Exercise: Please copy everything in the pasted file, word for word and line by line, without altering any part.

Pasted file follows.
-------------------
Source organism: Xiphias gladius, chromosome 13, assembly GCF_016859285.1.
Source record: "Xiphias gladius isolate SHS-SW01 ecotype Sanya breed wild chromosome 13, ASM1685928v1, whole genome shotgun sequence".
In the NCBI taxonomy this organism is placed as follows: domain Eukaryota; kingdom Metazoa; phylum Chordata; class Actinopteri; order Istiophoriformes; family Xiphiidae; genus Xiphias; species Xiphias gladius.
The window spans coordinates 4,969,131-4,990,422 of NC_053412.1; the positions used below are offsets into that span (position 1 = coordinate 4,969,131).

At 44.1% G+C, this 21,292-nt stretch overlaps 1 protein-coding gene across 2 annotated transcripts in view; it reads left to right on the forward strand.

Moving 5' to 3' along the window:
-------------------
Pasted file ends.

Source organism: Xiphias gladius, chromosome 13, assembly GCF_016859285.1.
Source record: "Xiphias gladius isolate SHS-SW01 ecotype Sanya breed wild chromosome 13, ASM1685928v1, whole genome shotgun sequence".
In the NCBI taxonomy this organism is placed as follows: domain Eukaryota; kingdom Metazoa; phylum Chordata; class Actinopteri; order Istiophoriformes; family Xiphiidae; genus Xiphias; species Xiphias gladius.
The window spans coordinates 4,969,131-4,990,422 of NC_053412.1; the positions used below are offsets into that span (position 1 = coordinate 4,969,131).

At 44.1% G+C, this 21,292-nt stretch overlaps 1 protein-coding gene across 2 annotated transcripts in view; it reads left to right on the forward strand.

Moving 5' to 3' along the window: